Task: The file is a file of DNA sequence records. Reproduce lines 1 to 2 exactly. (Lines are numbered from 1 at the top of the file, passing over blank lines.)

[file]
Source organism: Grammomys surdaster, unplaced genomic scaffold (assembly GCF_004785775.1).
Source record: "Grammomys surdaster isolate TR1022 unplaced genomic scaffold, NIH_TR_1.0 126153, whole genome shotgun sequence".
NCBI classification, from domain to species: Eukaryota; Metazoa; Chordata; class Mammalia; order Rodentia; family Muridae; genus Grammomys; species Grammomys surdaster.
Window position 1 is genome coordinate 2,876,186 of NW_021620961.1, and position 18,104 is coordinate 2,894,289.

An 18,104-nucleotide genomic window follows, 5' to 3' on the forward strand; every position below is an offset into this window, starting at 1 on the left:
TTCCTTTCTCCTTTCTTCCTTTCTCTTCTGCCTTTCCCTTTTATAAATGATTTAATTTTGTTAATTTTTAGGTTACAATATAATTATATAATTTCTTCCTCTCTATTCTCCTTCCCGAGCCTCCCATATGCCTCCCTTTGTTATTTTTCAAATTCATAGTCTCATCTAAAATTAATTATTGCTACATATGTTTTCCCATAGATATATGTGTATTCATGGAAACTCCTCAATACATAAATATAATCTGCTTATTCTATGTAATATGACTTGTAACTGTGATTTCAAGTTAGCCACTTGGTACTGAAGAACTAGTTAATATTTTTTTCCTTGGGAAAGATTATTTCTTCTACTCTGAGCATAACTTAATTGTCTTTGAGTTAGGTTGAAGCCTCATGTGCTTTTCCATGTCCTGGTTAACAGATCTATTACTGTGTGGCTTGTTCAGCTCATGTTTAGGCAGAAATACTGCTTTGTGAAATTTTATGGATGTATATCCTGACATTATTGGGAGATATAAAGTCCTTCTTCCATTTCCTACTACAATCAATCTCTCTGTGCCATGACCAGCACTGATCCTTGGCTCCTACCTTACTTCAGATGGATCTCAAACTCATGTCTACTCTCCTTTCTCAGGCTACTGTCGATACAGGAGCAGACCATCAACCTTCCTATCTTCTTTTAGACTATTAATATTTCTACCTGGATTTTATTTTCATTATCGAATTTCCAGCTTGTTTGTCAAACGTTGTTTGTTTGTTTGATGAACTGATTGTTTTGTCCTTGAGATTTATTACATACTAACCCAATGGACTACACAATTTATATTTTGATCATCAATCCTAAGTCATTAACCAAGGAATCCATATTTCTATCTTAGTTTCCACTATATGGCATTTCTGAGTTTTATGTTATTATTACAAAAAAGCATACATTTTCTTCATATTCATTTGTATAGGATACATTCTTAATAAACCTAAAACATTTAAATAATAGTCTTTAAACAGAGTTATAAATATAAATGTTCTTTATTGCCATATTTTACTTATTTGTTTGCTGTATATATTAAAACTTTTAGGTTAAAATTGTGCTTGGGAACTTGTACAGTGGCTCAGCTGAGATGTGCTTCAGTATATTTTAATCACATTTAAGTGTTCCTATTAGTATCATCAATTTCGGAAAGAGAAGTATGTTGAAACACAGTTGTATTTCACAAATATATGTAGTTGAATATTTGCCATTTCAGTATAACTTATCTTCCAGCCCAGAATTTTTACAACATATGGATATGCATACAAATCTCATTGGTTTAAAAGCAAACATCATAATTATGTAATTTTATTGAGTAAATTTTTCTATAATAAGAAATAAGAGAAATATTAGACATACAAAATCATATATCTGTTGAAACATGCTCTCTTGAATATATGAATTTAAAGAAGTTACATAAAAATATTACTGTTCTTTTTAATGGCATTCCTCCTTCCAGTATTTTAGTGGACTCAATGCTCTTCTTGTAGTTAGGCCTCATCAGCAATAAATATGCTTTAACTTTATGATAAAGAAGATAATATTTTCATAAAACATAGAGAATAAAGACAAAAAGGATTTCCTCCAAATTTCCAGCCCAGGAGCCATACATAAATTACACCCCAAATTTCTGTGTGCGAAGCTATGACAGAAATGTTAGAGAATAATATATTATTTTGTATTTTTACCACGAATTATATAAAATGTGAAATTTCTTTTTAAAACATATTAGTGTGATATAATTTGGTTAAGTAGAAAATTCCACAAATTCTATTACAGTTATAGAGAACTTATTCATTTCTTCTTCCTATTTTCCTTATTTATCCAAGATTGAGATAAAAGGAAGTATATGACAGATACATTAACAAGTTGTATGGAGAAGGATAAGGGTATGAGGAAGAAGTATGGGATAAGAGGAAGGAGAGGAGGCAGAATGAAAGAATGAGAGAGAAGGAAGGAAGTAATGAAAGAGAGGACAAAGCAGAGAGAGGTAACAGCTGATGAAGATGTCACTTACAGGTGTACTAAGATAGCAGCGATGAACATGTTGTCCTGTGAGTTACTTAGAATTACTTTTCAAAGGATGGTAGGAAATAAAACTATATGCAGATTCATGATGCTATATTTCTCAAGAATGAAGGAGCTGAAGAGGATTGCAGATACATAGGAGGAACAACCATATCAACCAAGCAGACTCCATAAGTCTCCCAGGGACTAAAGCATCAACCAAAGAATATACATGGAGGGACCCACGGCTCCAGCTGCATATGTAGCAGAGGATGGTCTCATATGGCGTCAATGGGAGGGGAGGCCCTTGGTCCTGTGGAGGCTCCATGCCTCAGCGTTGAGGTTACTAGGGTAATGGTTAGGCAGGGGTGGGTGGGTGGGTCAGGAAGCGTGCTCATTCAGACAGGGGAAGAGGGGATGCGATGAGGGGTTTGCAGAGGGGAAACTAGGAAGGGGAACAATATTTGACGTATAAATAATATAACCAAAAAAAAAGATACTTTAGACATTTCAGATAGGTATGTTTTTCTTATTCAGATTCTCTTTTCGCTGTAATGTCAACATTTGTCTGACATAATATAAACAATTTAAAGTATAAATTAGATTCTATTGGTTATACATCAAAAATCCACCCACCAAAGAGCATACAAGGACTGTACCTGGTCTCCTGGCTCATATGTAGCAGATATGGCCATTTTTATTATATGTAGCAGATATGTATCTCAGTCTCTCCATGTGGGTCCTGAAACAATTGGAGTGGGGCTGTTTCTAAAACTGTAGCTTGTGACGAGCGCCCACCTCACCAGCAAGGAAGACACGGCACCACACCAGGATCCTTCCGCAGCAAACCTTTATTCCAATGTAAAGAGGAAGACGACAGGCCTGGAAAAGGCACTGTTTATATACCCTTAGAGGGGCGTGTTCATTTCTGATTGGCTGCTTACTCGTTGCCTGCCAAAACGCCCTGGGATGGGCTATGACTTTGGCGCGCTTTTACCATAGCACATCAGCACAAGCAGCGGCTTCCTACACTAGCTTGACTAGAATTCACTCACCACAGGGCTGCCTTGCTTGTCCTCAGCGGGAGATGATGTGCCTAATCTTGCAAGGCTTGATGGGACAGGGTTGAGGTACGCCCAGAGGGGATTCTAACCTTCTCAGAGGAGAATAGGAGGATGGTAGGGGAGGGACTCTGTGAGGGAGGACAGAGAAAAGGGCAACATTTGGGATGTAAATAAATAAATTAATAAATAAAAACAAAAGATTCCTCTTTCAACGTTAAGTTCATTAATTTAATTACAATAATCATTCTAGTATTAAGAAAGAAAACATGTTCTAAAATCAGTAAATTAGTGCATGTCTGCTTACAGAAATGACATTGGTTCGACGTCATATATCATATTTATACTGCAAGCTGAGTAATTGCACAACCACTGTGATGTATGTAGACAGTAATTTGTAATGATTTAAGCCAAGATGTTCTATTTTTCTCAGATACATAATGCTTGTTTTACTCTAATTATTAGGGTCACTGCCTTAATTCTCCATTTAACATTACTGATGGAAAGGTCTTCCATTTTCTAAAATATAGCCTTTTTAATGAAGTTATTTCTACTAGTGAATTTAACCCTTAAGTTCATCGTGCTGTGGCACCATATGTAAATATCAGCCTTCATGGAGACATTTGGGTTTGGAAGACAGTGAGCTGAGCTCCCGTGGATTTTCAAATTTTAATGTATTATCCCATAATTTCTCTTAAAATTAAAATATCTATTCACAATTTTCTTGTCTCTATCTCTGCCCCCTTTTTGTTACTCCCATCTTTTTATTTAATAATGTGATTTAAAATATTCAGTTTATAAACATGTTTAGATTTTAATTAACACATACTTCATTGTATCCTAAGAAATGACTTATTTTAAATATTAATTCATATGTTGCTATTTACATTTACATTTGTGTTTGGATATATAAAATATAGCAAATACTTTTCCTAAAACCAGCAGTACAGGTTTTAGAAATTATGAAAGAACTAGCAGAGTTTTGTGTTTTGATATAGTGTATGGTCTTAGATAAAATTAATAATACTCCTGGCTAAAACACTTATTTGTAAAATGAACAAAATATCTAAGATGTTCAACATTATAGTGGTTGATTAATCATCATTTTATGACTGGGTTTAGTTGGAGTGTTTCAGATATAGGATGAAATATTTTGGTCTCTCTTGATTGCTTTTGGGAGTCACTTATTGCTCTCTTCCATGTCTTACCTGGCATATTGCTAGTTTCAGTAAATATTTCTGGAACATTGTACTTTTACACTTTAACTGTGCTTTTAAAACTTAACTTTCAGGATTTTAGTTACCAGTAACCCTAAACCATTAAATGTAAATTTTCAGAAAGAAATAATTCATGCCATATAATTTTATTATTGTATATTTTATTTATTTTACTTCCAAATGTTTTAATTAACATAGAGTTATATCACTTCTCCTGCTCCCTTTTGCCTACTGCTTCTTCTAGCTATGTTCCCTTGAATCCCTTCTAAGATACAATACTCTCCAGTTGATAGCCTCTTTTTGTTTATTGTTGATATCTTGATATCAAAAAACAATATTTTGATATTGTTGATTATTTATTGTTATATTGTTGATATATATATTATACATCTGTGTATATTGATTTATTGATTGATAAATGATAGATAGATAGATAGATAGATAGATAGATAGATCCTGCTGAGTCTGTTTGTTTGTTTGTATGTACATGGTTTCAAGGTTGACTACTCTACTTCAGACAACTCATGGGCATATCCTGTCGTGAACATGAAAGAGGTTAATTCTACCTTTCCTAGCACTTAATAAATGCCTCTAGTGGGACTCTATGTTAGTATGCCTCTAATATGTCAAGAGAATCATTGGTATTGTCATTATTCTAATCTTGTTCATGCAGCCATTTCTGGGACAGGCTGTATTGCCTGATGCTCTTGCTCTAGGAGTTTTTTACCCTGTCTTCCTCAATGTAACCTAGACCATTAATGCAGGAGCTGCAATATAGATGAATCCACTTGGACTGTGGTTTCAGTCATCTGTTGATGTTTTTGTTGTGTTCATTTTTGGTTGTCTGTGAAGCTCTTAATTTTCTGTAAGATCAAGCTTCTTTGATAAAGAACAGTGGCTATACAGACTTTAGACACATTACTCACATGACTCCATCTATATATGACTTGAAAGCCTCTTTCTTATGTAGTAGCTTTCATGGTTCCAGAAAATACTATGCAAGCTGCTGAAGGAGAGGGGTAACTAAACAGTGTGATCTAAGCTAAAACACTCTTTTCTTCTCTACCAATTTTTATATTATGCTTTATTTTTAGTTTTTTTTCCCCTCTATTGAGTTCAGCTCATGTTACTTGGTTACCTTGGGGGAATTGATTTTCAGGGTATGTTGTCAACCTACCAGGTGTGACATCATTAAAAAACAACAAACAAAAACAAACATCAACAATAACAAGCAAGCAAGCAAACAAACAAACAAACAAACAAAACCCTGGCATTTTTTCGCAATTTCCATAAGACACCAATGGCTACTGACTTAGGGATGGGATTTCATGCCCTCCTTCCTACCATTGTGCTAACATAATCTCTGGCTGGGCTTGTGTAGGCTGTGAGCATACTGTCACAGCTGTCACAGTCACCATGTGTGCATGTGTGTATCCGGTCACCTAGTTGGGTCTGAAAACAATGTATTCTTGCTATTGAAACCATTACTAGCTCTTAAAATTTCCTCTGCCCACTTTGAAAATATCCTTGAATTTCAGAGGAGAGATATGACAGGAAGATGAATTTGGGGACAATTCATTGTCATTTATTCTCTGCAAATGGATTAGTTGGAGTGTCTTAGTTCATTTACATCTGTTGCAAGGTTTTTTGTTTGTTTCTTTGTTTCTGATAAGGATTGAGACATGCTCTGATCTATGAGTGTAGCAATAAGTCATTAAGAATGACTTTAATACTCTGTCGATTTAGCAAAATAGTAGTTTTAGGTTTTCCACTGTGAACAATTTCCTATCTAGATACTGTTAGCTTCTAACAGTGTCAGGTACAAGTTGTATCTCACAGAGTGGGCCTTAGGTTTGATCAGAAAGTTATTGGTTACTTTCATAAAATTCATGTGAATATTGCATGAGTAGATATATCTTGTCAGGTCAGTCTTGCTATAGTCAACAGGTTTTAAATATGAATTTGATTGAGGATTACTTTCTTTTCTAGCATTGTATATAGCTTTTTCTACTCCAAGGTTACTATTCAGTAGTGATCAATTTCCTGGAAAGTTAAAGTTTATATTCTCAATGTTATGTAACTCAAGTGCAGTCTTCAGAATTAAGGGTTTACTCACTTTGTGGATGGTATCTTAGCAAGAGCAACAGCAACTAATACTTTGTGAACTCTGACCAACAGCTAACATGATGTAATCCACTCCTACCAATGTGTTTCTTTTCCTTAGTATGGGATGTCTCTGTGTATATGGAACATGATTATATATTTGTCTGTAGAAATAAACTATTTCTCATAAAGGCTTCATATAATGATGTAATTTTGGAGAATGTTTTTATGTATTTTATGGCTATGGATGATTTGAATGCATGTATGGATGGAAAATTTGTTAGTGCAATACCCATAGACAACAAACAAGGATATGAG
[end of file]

Source organism: Grammomys surdaster, unplaced genomic scaffold (assembly GCF_004785775.1).
Source record: "Grammomys surdaster isolate TR1022 unplaced genomic scaffold, NIH_TR_1.0 126153, whole genome shotgun sequence".